The Defense Advanced Research Projects Agency (Darpa) will fund Rockwell Collins to demonstrate autonomous recovery from “extreme damage and failure” scenarios on two unmanned aircraft over the next 15 months.
The new contract represents the third phase of an earlier program that proved the Rockwell Collins could recover control of a subscale F/A-18 model after a planned in-flight ejection of 60% of the aircraft’s right wing.
The work is part of the company’s damage tolerance and advanced controls research, which in phase two proved that the technology could help an aircraft survive catastrophic wing damage, recover its baseline performance, and safely land.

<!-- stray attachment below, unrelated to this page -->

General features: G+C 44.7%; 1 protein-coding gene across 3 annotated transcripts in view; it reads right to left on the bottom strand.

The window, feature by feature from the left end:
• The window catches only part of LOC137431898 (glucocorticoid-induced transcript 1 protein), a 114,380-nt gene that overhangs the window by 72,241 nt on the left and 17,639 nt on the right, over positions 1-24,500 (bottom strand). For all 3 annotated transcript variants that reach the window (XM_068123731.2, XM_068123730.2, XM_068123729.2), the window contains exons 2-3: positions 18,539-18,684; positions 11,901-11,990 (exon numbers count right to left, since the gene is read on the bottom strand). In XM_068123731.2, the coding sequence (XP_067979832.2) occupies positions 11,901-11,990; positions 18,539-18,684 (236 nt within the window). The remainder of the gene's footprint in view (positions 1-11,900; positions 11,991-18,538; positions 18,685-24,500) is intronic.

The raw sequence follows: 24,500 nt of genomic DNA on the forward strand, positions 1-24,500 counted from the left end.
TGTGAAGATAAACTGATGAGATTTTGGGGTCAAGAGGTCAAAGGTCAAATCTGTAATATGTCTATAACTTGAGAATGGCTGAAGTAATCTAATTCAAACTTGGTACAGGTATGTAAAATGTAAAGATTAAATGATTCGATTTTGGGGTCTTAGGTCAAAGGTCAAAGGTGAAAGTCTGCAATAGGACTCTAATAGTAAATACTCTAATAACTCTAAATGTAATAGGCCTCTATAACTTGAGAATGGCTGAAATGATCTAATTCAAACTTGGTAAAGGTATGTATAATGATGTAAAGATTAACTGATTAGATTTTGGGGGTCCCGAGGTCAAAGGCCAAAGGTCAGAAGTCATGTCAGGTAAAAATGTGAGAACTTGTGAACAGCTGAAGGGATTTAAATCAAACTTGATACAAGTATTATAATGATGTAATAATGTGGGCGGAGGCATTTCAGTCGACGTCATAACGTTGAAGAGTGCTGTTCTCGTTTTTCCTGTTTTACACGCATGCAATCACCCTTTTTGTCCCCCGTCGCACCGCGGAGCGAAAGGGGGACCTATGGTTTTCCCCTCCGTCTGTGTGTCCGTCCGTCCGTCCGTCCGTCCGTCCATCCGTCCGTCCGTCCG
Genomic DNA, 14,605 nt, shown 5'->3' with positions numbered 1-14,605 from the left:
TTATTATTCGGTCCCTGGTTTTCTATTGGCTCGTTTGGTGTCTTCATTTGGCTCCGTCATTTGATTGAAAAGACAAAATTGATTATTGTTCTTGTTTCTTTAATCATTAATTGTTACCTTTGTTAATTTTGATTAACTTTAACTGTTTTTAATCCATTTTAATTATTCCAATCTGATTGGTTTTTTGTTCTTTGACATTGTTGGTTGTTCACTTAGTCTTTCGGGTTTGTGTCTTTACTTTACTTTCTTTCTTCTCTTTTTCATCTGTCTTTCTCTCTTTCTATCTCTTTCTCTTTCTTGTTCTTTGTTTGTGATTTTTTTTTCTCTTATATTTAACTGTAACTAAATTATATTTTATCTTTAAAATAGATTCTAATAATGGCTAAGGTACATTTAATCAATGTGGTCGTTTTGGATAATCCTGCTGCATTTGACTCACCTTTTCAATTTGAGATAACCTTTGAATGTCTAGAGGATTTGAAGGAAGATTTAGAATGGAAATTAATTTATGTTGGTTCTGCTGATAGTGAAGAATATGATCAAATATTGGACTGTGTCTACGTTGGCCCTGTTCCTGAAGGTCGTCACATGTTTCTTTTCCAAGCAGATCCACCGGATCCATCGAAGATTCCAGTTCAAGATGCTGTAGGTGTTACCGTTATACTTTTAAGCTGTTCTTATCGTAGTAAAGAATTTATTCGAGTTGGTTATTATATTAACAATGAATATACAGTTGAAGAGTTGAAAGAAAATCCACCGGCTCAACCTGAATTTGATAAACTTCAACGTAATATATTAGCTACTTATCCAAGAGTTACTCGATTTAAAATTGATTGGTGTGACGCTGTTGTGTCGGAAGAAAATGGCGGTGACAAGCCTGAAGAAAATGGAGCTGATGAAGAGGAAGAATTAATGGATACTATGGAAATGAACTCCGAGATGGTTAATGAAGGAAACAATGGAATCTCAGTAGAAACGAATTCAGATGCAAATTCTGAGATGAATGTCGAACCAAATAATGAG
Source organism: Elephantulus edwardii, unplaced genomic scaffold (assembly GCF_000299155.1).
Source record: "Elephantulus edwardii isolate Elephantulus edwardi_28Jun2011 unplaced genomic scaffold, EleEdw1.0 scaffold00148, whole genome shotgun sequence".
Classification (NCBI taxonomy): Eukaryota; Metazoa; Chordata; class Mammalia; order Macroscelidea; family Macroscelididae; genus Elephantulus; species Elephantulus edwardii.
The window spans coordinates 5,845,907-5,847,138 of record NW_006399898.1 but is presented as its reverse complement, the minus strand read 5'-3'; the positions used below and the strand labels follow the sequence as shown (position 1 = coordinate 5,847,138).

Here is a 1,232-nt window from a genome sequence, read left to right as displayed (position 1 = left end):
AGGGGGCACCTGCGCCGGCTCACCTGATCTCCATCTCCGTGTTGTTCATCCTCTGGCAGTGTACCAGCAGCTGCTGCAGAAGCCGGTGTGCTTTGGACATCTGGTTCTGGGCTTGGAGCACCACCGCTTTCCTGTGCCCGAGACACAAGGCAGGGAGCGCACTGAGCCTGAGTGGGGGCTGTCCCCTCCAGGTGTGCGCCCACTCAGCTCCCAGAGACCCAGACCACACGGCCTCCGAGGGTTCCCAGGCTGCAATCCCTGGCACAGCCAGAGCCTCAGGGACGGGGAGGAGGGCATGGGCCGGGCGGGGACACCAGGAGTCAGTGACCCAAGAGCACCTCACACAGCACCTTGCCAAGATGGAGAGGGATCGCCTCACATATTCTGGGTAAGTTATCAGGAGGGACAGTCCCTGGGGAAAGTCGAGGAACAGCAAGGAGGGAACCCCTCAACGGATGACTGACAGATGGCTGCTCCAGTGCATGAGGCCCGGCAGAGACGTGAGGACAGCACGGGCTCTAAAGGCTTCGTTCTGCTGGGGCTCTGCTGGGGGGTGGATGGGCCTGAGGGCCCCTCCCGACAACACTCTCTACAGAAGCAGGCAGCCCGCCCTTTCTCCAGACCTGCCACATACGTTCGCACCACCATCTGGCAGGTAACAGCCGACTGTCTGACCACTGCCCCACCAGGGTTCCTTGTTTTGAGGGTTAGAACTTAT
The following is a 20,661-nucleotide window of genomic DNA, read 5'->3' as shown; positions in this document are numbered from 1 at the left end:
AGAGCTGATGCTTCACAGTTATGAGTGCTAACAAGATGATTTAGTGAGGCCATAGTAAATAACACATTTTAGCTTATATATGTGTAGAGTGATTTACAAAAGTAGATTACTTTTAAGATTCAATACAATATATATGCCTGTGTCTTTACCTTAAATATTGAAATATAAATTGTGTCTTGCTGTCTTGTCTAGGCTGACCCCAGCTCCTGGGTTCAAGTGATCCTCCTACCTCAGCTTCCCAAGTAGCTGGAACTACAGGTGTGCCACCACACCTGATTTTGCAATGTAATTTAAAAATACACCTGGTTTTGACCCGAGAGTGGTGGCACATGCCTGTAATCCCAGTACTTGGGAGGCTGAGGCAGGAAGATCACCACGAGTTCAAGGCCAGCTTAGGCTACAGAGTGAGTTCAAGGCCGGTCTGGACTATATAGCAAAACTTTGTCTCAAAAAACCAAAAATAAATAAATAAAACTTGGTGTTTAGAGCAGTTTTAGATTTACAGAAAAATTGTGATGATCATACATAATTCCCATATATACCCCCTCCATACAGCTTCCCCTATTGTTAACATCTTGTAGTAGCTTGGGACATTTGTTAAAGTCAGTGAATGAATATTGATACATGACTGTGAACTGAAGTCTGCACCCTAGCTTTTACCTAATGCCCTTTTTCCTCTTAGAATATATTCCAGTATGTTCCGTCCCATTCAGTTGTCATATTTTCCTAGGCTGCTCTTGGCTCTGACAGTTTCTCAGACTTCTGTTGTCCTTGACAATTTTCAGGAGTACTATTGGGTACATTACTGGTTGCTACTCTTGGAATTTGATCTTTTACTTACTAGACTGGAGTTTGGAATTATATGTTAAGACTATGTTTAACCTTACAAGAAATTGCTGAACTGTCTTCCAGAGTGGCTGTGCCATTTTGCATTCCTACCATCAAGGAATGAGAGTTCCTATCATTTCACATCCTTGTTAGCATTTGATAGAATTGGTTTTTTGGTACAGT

Phase three flight tests will demonstrate increasing damage to both the subscale F/A-18 and an operational unmanned aircraft system, including the failure of control surfaces and parts of the wing, as well as loss of vertical and horizontal tail surfaces. The flight tests will also include an “engine-out” condition followed by automatic adaptive recovery and emergency auto-land.
“This next phase of the Damage Tolerance program will demonstrate that technology exists to reliably control UAS operating under the most challenging conditions such as extreme damage, upset or failure,” says Darpa.